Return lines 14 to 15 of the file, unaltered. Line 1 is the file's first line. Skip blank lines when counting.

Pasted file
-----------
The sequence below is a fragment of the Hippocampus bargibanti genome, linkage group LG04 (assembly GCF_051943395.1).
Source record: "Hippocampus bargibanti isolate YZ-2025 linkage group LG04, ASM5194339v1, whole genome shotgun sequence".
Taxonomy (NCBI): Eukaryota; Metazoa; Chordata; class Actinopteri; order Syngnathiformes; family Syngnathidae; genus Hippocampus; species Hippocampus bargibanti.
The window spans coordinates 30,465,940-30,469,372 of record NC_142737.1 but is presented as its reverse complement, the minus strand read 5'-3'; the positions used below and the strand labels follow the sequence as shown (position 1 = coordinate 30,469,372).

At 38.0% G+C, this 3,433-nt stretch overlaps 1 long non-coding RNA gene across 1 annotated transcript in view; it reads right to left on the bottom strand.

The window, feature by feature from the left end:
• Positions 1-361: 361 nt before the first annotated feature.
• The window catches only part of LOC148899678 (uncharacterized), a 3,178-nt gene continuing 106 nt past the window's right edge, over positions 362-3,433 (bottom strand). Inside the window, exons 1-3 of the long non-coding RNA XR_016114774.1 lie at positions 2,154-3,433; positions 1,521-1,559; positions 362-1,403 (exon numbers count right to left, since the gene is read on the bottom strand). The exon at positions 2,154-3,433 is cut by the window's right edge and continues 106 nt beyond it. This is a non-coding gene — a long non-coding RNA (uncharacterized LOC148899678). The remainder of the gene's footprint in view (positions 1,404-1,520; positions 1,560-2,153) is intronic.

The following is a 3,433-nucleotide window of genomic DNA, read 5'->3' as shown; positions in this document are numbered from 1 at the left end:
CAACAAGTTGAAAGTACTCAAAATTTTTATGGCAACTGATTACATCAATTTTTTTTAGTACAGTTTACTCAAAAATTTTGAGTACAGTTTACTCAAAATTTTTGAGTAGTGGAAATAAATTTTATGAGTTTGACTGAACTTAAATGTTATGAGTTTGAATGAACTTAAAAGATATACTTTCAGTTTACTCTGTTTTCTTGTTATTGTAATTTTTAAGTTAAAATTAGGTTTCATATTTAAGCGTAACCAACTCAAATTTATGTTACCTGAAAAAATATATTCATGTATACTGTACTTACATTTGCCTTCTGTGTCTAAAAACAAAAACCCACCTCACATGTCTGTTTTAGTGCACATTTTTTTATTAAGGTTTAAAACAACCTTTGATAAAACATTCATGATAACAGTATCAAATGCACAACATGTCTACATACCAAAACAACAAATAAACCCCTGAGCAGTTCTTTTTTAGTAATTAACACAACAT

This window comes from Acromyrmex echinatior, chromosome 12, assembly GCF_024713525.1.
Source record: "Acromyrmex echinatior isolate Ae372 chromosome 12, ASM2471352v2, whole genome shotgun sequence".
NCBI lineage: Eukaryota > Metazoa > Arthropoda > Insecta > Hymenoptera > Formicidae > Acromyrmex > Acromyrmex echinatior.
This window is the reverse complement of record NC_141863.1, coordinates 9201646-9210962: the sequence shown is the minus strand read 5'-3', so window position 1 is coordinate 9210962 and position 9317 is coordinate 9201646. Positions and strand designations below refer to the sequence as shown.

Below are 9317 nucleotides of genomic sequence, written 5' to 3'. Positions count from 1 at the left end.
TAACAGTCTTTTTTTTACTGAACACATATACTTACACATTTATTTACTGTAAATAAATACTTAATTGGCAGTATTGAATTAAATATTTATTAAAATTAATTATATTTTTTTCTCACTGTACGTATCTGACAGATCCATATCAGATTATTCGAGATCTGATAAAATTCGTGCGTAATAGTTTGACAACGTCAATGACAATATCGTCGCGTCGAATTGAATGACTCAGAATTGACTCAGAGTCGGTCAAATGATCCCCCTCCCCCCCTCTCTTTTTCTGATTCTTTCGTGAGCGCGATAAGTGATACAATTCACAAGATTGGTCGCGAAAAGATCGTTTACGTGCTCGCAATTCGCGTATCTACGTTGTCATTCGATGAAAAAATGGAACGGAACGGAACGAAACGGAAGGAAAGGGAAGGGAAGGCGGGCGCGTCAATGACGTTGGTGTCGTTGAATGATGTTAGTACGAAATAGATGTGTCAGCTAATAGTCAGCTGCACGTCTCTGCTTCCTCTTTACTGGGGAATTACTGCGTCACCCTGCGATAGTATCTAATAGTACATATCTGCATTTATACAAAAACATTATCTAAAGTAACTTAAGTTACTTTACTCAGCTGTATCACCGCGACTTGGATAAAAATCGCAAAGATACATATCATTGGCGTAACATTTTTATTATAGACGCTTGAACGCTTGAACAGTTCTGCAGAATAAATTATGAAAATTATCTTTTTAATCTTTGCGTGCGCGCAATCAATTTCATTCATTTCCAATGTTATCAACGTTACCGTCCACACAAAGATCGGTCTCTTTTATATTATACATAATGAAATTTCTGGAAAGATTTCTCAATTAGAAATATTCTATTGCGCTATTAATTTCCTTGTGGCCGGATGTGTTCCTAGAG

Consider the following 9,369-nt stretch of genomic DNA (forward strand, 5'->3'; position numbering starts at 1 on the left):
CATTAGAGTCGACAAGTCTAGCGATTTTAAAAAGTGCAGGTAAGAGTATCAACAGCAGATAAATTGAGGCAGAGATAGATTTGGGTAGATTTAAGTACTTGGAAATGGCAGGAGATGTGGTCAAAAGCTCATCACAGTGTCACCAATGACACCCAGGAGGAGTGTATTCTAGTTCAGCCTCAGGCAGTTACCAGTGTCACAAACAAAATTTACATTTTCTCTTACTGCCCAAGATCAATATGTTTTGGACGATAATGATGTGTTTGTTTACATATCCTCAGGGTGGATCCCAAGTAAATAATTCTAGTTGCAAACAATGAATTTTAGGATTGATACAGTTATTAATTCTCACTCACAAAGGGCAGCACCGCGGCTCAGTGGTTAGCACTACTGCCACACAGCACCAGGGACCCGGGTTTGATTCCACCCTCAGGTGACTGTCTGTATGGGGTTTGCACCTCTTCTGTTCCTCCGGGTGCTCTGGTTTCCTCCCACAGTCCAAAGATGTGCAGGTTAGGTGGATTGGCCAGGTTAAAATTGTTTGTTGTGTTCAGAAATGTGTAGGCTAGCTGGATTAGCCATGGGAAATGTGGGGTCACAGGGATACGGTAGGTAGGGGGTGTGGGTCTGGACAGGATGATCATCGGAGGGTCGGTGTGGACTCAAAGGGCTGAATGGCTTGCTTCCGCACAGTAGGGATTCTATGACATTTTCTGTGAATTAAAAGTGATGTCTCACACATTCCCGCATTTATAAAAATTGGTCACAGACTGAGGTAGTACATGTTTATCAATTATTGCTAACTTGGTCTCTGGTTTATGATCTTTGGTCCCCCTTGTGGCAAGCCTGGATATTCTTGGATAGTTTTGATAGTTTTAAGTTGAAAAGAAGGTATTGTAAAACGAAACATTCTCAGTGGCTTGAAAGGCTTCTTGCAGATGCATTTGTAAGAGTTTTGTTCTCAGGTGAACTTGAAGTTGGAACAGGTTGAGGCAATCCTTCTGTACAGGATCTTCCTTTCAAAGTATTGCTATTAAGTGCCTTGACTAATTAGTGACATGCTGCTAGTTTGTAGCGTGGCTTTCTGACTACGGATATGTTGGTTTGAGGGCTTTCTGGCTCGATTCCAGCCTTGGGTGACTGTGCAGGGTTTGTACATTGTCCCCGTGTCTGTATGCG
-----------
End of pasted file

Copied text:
This window is the reverse complement of record NC_141863.1, coordinates 9201646-9210962: the sequence shown is the minus strand read 5'-3', so window position 1 is coordinate 9210962 and position 9317 is coordinate 9201646. Positions and strand designations below refer to the sequence as shown.

Below are 9317 nucleotides of genomic sequence, written 5' to 3'. Positions count from 1 at the left end.